‘Best and Final’ Offer Sent to Striking Screenwriters—but There’s One Snag

REUTERS/Mario Anzuoni
REUTERS/Mario Anzuoni

The Alliance of Motion Picture and Television Producers reportedly sent a “best and final” offer to WGA members on Saturday evening, leading to reports on Sunday that a deal to end a 145-day strike was imminent.

With the most recent round of negotiations reportedly yielding major progress, the two sides were set to meet again on Sunday to continue bargaining. Studio sources told the Los Angeles Times that they hoped to ink a deal by the end of that day’s meeting.

“The intention was always to wrap this up by the weekend,” an insider told Deadline. “That was the desire on both sides of the table.”

Daytime Shows Follow Drew Barrymore’s Lead in Pausing Until Strikes End

The studios’ latest offer comes after four days of intense negotiations, including a marathon eight-hour session on Saturday. The two sides came to the table on Wednesday; a day later, the heads of four major studios—Bob Iger, Ted Sarandos, David Zaslav, and Donna Langley— reportedly joined the talks.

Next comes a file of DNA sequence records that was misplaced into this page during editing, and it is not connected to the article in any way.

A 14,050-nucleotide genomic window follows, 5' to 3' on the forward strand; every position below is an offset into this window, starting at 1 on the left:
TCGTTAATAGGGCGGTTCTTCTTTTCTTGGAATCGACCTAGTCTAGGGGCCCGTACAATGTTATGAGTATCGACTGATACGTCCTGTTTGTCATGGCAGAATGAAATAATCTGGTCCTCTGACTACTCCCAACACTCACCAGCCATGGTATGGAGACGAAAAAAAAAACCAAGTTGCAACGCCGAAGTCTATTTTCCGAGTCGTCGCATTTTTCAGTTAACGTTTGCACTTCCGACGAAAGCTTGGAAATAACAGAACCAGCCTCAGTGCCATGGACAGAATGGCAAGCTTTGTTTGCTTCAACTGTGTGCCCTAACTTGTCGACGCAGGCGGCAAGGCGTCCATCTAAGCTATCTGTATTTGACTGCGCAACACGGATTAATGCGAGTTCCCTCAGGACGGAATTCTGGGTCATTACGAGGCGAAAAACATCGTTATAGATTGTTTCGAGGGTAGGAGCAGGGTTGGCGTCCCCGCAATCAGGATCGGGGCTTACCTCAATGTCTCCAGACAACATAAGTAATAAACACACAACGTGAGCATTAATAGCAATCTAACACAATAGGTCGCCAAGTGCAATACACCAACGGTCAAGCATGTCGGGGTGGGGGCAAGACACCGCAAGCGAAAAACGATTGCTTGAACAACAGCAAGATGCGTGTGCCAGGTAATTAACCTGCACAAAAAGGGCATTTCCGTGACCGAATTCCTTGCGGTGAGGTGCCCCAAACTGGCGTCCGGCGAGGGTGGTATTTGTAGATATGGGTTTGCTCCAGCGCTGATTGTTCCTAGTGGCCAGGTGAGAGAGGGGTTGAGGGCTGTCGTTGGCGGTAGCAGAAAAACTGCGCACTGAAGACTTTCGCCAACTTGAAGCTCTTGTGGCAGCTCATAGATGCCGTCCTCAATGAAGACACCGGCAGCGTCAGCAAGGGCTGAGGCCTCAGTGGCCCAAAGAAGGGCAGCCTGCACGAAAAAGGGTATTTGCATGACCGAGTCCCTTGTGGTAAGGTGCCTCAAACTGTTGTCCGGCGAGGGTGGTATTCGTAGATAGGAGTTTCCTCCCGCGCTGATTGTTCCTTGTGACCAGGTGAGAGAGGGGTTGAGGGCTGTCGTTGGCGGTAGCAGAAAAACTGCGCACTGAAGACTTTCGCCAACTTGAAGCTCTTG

But sources familiar with the matter told NBC News, Variety, and The Hollywood Reporter on Saturday that one major sticking point was the language surrounding the use of artificial intelligence. According to Variety, those negotiations had largely come down to matters of fine print, signaling that a breakthrough may be close.

Beyond AI, the fight to secure a new three-year contract includes issues surrounding a better share of streaming revenue, increased royalties and residual payments, and minimum staffing in writers’ rooms.

Any agreement would first have to be ratified by the WGA’s 11,500 voting members. Even then, filming on most television and movie sets is unlikely to immediately resume given the state of the parallel actors’ strike.

The writers’ historic labor action, which began in May, opened the throttle two months later, when SAG-AFTRA announced that its 160,000 members would also go on strike.

The actors are demanding general wage increases, increased residuals, fair compensation for use of their likenesses, limits to the use of A.I., improvements in health and retirement benefits, and changes to how self-taped auditions work.

Leaders in both unions have kept in close contact during the simultaneous strikes, but SAG-AFTRA has not held formal talks with the AMPTP since the union’s actors walked off the job 72 days ago.

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